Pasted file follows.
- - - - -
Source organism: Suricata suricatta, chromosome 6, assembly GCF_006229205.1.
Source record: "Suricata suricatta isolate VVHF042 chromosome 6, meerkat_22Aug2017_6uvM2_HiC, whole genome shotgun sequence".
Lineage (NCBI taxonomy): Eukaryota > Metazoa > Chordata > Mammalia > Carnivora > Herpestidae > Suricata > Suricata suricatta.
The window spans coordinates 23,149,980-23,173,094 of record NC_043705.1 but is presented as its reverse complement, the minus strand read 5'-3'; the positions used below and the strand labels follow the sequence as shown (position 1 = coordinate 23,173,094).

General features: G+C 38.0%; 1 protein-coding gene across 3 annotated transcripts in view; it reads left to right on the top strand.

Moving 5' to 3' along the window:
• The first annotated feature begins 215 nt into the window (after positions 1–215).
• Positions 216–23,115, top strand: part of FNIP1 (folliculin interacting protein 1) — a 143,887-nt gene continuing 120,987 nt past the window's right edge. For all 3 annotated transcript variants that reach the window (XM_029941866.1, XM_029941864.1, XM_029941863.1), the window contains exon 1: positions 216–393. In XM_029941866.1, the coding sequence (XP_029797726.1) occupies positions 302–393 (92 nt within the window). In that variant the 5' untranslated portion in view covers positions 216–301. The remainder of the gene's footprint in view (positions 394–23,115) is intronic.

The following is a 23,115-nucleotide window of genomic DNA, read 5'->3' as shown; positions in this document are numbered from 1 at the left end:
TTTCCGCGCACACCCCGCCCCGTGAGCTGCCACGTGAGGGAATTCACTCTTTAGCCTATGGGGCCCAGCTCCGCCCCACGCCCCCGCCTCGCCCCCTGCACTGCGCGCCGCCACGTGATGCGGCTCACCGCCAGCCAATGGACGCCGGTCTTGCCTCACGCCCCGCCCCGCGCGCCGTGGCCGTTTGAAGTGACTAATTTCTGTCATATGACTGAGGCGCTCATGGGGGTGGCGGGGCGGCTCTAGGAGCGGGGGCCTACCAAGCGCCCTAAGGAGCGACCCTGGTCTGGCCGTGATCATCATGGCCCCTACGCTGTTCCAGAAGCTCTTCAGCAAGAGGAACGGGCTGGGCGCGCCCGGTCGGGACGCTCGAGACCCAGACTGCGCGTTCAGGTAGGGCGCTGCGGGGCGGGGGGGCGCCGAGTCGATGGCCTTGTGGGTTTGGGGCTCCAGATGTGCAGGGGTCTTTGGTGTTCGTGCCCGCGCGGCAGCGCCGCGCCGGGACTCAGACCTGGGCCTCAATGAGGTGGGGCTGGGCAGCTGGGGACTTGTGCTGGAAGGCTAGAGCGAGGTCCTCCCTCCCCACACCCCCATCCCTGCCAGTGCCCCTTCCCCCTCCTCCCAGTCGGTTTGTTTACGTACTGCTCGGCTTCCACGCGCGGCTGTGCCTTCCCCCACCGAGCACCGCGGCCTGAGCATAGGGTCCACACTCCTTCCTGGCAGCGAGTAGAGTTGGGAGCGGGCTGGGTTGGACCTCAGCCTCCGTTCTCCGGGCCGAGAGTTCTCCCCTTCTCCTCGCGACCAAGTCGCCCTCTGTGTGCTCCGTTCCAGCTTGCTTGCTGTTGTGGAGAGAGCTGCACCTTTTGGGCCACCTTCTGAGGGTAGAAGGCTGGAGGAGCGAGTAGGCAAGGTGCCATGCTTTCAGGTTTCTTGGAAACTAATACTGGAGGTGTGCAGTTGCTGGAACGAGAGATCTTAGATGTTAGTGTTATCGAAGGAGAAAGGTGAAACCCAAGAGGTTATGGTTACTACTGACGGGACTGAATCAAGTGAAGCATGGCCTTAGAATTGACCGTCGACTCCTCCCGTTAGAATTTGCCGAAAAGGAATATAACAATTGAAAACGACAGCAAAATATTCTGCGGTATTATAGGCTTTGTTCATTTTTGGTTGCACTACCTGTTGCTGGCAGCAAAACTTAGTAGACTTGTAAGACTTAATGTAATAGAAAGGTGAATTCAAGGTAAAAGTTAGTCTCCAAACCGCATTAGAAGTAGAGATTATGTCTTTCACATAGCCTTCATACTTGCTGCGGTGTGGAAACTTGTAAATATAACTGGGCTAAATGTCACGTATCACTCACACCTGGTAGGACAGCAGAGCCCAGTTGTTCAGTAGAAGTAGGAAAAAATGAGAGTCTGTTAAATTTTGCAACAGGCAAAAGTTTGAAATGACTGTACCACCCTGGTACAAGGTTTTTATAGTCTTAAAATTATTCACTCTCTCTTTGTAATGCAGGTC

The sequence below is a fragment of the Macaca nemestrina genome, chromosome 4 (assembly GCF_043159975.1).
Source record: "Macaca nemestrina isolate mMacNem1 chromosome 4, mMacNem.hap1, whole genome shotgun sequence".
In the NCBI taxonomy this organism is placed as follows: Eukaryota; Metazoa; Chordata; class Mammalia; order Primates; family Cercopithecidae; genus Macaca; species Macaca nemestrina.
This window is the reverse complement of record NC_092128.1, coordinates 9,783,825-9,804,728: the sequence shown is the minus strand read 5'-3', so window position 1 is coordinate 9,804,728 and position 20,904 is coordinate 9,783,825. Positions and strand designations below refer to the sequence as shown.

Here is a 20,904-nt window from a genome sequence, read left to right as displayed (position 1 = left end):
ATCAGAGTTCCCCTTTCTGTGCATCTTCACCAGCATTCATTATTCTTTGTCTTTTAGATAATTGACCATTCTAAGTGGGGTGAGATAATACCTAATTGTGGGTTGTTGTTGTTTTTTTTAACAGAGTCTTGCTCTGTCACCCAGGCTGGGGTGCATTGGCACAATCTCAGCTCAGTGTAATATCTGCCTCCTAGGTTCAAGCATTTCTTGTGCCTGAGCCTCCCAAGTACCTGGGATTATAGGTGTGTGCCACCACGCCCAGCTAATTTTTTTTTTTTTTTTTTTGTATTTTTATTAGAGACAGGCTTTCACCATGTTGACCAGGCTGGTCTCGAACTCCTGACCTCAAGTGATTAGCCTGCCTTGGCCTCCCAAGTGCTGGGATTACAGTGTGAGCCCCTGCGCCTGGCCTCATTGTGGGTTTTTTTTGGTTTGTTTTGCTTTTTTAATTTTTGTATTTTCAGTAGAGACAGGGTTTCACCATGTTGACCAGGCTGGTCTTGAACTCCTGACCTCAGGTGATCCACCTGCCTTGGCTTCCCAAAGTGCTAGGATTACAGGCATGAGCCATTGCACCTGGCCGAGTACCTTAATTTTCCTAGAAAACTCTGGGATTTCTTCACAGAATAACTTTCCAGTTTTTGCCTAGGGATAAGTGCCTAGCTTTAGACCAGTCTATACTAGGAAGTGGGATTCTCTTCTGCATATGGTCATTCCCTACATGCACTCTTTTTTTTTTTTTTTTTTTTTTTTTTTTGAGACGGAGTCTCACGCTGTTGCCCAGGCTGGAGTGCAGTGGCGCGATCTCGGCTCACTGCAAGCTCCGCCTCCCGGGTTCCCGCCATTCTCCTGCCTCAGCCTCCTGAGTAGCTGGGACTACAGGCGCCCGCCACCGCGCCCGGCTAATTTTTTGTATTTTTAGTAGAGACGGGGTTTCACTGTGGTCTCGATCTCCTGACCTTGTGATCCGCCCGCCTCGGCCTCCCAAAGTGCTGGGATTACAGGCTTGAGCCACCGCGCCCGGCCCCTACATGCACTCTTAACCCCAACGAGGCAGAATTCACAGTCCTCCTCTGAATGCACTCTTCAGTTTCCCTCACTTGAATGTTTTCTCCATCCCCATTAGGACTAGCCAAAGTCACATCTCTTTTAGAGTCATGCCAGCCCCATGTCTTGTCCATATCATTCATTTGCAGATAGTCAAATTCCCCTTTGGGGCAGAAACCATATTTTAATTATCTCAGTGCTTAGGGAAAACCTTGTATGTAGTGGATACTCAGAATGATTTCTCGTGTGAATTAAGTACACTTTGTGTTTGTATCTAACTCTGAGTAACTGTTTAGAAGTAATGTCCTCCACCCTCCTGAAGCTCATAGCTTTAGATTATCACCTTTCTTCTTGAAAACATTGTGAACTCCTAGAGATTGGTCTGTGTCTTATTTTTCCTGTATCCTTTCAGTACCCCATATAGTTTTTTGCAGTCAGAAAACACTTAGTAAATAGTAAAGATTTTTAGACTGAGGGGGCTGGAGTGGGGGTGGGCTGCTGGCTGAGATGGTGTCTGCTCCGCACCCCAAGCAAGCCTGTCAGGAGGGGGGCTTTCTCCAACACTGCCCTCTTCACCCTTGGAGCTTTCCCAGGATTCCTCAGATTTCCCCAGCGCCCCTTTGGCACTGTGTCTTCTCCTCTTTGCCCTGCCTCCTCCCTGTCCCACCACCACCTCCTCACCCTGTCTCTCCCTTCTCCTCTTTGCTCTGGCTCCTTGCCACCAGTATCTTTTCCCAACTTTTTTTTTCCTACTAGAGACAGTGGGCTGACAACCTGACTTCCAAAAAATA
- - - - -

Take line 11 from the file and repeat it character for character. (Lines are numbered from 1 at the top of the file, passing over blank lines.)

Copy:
The sequence below is a fragment of the Macaca nemestrina genome, chromosome 4 (assembly GCF_043159975.1).